Barry George


Barry George

Barry George (born 15 April 1960) was convicted on 2 July 2001 of the murder of British television presenter Jill Dando. His conviction was judged unsafe by the Court of Appeal (Criminal Division) and was quashed on 15 November 2007. His retrial began on 9 June 2008,cite news | publisher= BBC News | url= http://news.bbc.co.uk/1/hi/uk/7144067.stm | title= George denies Jill Dando murder | date= 14 December 2007 | accessdate= 2007-12-14] cite web |url = http://news.bbc.co.uk/1/hi/uk/7443792.stm | title = Dando killed by 'obsessed loner' | accessdate= 2008-06-09] and George was acquitted on 1 August 2008.cite web
url=http://news.bbc.co.uk/1/hi/uk/7536815.stm
title=BBC NEWS — UK — George not guilty of Dando murder
publisher=news.bbc.co.uk
accessdate=2008-08-01
]

Early life

Barry George was born in Hammersmith, London. His parents divorced when he was 13. At 14, he attended the publicly-funded Heathermount boarding school in Sunningdale, Berkshire, for children with emotional or behavioural difficulties.cite web | work= The Guardian | url= http://www.guardian.co.uk/jilldando/story/0,7369,515874,00.html | title= Life and times of Barry George | date= 2 July 2001 | accessdate= 2007-12-14] After leaving school without qualifications his only employment was as a messenger with the BBC for four months in 1977. His interest in the BBC endured until his arrest; he was a regular reader of the in-house magazine "Ariel", and had reportedly kept four copies of the memorial issue which featured Jill Dando's murder. George has exhibited an interest in celebrities, including Diana, Princess of Wales;Fact|date=August 2008 and Prince Charles.Fact|date=August 2008 He adopted several pseudonyms, starting at school, where he used the name Paul Gadd, the real name of singer Gary Glitter.

Previous criminal convictions and investigations

In 1980, after a failed attempt to join the Metropolitan Police, George posed as a policeman having obtained false warrant cards. For this he was arrested and prosecuted. He appeared in court clad in glam rock clothing and untruthfully stated his name to be Paul Gadd, a revival of his Gary Glitter fixation"Did Barry George Kill Jill Dando?", Channel 4, Broadcast 4 November 2007] and the name under which he was charged. At Kingston Magistrate's Court he was fined £25. [http://www.timesonline.co.uk/tol/news/uk/crime/article4444905.ece "Profile: Barry George",] "The Times", 1 August 2008.] In the same year, George was charged and acquitted of indecent assault, but shortly afterwards he was convicted on a similar charge for which he received a suspended three-month sentence.Duncan Campbell, Owen Bowcott and Vikram Dodd [http://www.guardian.co.uk/uk/2008/aug/02/jilldando.ukcrime?gusrc=rss&feed=media "A loner and fantasist but not a calculating killer",] "The Guardian", 2 August 2008.]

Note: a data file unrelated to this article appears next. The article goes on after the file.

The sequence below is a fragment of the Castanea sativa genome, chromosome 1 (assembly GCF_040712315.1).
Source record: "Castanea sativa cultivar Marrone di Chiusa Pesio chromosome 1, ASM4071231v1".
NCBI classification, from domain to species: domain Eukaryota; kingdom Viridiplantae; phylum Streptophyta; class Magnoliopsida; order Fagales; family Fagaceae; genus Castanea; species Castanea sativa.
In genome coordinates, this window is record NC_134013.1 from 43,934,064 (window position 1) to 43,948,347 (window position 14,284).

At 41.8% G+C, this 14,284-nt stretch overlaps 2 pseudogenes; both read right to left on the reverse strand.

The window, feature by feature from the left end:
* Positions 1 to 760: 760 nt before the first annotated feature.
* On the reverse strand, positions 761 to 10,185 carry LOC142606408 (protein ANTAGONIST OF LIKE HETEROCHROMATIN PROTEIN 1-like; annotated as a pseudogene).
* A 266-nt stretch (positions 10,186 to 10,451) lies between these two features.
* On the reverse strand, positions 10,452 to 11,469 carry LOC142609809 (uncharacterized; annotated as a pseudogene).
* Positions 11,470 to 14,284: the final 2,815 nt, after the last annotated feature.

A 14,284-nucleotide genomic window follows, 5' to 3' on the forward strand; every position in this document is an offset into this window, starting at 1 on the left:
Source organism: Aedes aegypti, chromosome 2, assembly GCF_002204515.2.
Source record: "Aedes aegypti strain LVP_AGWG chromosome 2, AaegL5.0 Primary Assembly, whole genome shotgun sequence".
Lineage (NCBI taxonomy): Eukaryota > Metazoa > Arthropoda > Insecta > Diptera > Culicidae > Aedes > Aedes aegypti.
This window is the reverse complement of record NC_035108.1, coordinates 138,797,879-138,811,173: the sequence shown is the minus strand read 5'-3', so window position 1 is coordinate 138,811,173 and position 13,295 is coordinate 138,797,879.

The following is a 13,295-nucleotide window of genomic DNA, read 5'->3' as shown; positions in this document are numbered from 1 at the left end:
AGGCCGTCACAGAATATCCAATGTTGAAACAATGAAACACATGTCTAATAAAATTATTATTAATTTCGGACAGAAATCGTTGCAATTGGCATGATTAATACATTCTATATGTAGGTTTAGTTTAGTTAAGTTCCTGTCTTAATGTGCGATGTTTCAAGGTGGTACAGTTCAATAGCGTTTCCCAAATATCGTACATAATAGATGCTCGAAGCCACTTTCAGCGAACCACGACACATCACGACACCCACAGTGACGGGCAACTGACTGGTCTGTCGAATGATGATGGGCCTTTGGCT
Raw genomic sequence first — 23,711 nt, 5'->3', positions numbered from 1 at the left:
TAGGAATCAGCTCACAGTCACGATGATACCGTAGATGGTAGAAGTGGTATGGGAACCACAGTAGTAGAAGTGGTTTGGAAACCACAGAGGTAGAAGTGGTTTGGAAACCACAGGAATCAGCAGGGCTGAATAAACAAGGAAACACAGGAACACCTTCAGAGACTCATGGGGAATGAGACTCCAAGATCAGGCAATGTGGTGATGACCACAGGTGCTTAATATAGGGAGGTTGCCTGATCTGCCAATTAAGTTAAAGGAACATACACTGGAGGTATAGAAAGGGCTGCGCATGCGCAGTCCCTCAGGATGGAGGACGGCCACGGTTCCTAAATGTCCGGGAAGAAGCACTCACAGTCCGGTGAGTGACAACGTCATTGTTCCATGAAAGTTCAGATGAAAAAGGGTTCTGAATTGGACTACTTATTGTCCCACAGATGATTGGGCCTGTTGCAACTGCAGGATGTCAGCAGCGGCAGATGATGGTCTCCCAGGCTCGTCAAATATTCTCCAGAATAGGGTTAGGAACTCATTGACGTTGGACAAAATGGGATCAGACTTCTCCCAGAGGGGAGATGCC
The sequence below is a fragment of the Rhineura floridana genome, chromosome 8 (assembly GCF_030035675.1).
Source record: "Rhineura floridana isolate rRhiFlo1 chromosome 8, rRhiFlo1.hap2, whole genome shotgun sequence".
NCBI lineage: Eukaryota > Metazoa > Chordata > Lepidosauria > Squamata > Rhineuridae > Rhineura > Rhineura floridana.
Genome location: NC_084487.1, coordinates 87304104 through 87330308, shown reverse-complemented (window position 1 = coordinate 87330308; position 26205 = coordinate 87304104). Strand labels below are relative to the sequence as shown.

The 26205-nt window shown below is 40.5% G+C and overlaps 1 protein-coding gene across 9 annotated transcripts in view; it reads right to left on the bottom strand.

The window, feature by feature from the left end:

In 1983 George was convicted at the Old Bailey under the pseudonym of 'Steve Majors' for the attempted rape of a woman in his apartment block and served 23 months of a 33 month sentence. Shortly before this, as was revealed after his arrest for the Dando murder, George had been found attempting to break into Kensington Palace, at that time the home of Diana, Princess of Wales. He had been discovered on one occasion hiding in the grounds wearing a balaclava and carrying a knife, and in possession of a poem he had written to Prince Charles.

In May 1989 George married a Japanese student, Itsuko Toide, in what Ms Toide described as a marriage "of convenience – but nonetheless violent and terrifying." [cite web | work= BBC News | url= http://news.bbc.co.uk/1/hi/uk/1419998.stm | title= Dando killer's Diana 'obsession' | date= 3 July 2001 | accessdate= 2008-08-01] After four months she reported an assault to the police; George was charged, but the case was dropped before coming to court, and the marriage ended.

A psychologist studying Barry George since his arrest for the Dando murder concluded that he was suffering from several different personality disorders, stating that he has an IQ of 75 and suffers from epilepsy.

Overturned conviction for murder of Jill Dando

Jill Dando was shot dead outside her home on 26 April 1999. Barry George was convicted of her murder on 2 July 2001, a verdict considered unsafe by some observers at the time. [Joan Smith [http://findarticles.com/p/articles/mi_qn4158/is_20010708/ai_n14400873 "I'm amazed at the Dando verdict. Aren't you?",] "The Independent", 8 July 2001 as reproduced on the "Find Articles" website. Retrieved on 5 August 2008.] This verdict was overturned on appeal in November 2007.

Appeals

In 2002, the Court of Appeal's judgment on the appeal, having addressed a number of grounds including eyewitness testimony, scientific evidence, and the role of the trial judge, concluded that the verdict of the jury was not unsafe and that appeal was dismissed.cite news | publisher= BBC News | url= http://news.bbc.co.uk/1/hi/uk/2159320.stm | title= Appeal judges' verdict on Dando evidence| date= 29 July 2002 | accessdate= 2007-12-14]

In March 2006, Barry George's lawyers sought an appeal on fresh evidence based on medical examinations suggesting he was not capable of committing the crime because of his mental disabilities. A second defence argument was that two new witnesses say they saw armed police at the scene when George was arrested, contrary to official reports about the circumstances of his arrest — the Metropolitan Police maintain there were no armed officers present during the arrest of George. There was scientific evidence linking Barry George to the murder in the form of a single microscopic particle of what was said to have been gunshot residue, together with evidence as to the character of a fibre found on his clothing. It was argued by the defence that the presence of armed officers and their involvement in his arrest might have been responsible for the gunshot residue.